Unipol: Opioid of the masses?

Unipol: Opioid of the masses?

There’s a reason it’s free, you fools!

It’s a Saturday night. You’ve decided to do scrumpy hands and are midway through the second bottle feeling at the top of your game. Then it strikes you: that ‘what the fuck am I doing’ sort of feeling that inevitably leaves you in tears. Everyone has moments like this, where life can feel hard to cope with. So where do you turn? For many, it’s the gym.

If this was the 15th century you’d get slapped on the back and sent to church, but in the spiritual wasteland of studentville there is really only one place to turn: Unipol. What strange and dark secrets lie in this bosom of repressed trauma? Importantly it must be questioned: does excessive exercise swallow up its victims into a sea of emotion and endorphins or is this compulsion merely a healthy vessel for scared students to liberate their ligaments? 

This wasn’t going to be an easy question to answer. Each breatha and beezy I saw that had committed to the gym for more than four days a week had assumed a mask of stoic resolution, meaning the questions of pesky journalists would fail to penetrate such a hard exterior. To truly infiltrate the gym, I was going to have to masquerade as a dedicated gym devotee. After strapping on my sexiest singlet, snorting a line of pre-workout, and arming myself with thoughts of Tyler Durden, I felt truly prepared to delve into the heart of darkness. While I only did the mahi for six consecutive days, this was a hard enough task for a gangly first year such as myself, and it made me appreciate the willpower that each gym shark must maintain.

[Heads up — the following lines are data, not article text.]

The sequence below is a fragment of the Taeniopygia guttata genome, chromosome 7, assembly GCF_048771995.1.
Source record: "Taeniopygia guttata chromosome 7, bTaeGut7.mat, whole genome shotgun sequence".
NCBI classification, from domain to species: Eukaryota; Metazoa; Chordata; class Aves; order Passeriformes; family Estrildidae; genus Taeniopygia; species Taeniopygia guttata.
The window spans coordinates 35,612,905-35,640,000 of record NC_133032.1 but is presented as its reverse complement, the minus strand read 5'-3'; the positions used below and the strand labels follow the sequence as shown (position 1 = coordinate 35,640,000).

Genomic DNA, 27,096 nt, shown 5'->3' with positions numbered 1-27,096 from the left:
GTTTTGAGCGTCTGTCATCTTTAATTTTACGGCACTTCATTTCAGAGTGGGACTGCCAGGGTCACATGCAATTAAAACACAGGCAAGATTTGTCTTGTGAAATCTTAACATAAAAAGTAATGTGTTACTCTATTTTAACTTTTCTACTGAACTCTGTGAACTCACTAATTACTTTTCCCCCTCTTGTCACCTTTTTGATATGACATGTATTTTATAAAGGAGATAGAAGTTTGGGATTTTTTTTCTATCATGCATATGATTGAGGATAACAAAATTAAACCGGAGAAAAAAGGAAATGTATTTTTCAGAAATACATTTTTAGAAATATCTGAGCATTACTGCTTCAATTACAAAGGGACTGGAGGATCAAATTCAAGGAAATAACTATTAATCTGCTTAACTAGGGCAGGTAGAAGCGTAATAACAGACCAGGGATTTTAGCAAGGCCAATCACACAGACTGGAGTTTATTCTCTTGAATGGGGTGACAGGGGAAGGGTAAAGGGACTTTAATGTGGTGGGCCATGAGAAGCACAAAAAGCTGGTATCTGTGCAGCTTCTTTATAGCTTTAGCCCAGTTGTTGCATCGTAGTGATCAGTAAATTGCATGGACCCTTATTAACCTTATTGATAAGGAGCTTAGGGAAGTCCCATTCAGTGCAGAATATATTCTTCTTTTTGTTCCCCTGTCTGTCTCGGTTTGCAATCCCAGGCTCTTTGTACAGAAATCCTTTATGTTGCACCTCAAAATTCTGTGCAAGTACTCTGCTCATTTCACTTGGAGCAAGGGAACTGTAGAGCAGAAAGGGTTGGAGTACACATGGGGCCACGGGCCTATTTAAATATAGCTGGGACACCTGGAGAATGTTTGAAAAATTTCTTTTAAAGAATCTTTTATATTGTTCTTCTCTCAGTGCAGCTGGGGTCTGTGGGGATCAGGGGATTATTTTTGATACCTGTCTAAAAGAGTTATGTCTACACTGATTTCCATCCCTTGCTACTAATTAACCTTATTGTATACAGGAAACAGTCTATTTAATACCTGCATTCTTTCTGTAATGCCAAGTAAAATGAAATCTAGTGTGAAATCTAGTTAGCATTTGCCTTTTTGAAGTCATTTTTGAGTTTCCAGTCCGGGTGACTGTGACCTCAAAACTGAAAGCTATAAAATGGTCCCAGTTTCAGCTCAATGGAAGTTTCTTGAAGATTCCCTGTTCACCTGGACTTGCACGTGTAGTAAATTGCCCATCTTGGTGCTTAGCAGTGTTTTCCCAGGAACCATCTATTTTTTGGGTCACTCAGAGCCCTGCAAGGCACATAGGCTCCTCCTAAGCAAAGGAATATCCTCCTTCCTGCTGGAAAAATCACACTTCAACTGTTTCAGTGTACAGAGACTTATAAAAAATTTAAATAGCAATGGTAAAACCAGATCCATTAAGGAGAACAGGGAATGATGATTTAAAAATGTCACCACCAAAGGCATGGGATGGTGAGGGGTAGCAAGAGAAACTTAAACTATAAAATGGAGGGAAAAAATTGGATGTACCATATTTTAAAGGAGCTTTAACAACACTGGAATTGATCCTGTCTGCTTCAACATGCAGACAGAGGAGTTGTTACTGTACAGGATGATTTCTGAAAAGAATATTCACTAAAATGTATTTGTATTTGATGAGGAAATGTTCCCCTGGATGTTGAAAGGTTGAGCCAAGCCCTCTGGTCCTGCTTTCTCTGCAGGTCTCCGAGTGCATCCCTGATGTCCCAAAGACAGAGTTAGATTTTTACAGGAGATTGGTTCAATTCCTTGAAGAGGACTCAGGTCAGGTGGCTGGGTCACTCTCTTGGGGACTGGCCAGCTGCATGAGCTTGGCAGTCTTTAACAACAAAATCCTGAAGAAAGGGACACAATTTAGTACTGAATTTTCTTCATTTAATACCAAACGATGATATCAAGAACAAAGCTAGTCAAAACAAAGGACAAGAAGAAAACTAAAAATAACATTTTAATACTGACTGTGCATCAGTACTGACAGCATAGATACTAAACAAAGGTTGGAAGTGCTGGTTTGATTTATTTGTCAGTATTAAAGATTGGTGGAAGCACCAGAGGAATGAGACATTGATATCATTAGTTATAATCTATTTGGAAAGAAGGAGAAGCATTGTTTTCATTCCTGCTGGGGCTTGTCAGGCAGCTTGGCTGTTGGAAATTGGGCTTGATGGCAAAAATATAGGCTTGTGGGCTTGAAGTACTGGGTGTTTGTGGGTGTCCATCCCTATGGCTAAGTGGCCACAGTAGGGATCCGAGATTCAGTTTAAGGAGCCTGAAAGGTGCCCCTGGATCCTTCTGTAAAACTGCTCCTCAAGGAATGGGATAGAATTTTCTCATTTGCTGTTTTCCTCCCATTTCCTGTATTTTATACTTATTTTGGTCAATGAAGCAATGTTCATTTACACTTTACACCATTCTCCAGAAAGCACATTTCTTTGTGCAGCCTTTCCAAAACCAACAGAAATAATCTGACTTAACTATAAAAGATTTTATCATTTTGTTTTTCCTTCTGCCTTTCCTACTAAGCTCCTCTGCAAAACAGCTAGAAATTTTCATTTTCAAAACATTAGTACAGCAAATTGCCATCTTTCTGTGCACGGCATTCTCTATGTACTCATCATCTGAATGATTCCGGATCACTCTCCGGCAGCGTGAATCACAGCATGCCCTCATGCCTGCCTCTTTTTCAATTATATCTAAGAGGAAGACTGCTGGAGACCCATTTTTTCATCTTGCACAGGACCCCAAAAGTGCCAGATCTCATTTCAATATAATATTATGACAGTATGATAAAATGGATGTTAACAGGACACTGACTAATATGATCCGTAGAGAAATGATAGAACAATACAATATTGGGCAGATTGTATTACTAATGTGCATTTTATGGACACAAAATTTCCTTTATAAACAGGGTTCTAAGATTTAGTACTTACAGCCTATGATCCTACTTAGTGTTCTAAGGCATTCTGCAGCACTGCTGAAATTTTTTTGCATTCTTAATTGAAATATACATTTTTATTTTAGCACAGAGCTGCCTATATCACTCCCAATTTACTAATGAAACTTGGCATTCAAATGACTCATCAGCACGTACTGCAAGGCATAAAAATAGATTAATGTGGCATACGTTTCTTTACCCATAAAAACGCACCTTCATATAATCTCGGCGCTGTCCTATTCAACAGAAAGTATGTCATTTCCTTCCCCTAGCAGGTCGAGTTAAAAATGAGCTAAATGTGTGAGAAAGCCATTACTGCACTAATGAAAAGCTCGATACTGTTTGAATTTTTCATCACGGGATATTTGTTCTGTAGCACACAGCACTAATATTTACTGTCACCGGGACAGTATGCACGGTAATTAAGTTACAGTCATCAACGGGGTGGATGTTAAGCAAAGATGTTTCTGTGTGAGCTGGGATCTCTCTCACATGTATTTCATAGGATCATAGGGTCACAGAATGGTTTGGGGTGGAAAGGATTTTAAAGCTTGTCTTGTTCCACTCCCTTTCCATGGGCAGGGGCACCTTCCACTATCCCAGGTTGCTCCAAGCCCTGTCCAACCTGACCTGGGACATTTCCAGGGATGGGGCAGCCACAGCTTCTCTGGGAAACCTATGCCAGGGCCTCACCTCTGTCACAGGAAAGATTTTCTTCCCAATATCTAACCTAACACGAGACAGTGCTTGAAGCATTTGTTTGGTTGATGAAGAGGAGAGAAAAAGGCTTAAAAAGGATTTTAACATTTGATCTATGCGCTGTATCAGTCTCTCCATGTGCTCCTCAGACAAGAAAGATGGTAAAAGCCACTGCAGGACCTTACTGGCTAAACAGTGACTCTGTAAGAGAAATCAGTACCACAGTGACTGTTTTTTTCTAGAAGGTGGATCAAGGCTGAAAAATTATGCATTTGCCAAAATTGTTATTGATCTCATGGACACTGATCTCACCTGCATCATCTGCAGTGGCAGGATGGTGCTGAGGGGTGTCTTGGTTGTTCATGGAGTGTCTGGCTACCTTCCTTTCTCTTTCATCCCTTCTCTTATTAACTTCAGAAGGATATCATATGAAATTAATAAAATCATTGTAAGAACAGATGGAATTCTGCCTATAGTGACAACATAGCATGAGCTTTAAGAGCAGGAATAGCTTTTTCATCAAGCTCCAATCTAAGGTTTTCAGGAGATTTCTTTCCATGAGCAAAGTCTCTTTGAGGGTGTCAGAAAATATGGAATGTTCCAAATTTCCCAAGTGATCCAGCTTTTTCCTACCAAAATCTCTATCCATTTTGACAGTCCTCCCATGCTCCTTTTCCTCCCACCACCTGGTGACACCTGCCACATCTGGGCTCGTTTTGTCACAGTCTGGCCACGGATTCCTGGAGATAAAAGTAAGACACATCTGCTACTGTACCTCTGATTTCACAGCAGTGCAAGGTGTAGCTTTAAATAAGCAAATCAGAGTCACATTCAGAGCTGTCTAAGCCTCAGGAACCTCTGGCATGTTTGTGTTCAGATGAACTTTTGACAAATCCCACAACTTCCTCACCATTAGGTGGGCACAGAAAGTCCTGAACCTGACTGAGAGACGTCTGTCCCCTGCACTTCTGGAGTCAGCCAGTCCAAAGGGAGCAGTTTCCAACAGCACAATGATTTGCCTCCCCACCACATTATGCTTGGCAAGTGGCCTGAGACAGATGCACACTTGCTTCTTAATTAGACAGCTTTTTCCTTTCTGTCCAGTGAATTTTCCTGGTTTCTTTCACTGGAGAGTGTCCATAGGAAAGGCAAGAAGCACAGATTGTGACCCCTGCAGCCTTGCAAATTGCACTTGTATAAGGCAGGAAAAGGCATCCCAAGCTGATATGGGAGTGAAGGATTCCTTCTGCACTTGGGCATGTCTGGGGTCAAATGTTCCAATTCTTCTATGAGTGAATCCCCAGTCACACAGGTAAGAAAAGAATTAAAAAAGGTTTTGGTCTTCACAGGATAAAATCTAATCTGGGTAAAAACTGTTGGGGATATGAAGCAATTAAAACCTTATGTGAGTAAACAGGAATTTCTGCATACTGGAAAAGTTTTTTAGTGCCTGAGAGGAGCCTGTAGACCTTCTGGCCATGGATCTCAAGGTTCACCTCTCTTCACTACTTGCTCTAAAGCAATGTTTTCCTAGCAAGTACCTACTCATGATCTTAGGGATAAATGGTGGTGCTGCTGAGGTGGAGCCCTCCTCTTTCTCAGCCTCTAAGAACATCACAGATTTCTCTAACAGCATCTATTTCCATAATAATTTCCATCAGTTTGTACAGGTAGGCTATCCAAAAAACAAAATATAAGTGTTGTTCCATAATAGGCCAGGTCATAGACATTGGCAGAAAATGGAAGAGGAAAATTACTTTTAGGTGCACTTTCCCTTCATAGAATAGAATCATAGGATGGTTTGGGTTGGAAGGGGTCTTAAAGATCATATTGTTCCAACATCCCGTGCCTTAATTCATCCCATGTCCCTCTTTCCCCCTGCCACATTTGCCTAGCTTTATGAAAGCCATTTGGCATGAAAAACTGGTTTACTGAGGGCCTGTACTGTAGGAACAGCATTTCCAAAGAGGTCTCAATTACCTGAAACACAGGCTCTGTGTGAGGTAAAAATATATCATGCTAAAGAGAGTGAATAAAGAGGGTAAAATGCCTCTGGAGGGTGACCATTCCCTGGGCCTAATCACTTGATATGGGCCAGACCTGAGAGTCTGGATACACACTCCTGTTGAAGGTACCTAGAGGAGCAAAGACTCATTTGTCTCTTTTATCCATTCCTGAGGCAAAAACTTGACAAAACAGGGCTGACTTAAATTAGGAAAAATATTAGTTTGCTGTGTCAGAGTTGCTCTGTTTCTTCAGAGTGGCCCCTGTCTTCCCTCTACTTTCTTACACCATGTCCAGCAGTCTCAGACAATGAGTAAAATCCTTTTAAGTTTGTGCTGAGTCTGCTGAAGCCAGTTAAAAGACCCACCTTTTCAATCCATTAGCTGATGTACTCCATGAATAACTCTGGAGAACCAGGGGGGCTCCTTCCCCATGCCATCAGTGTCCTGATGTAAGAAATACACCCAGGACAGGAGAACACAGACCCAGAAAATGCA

Feeling more confused than tired in the weights room on my first day, I bumped into Alex, who greeted me with a smile. It was a welcome change from the anguished scowls so many others had assumed. A passionate advocate of the Gym Life(™), Alex argued vehemently that working out was like a “personal science”. Continuing with vigour, he suggested “Everyone pretty much keeps to themselves [here], but that’s alright because the gym is all about personal growth”. Summing up his musings with a smile, Alex said “Going to the gym is like finding a perfect balance between the mind and the body”. 

Could Alex’s ramblings be deemed merely narcissistic or did working out day in and day out actually lead to enlightenment? Alex’s assessment also sounded strangely as if he was advocating for some form of arcane, musclebound religion. Though I was pretty sure the Buddha hadn’t been working on his bench press while trying to achieve nirvana, I nonetheless consulted Professor Benjamin Schonthal to see if his scholarly eye had ascertained a link.

Schonthal informed me that “physical challenges are part of many religious traditions, from fasting, to pilgrimage, to quite dramatic bodily trials such as walking over hot coals”. Schonthal also warned me to “Never skip leg day,” subtly implying his own faith in the Gym Life(™). Shocked by these statements, I wondered: Could Gym Life(™) be a new form of religion, one focused on excessive ritual and the pursuit of individual enlightenment?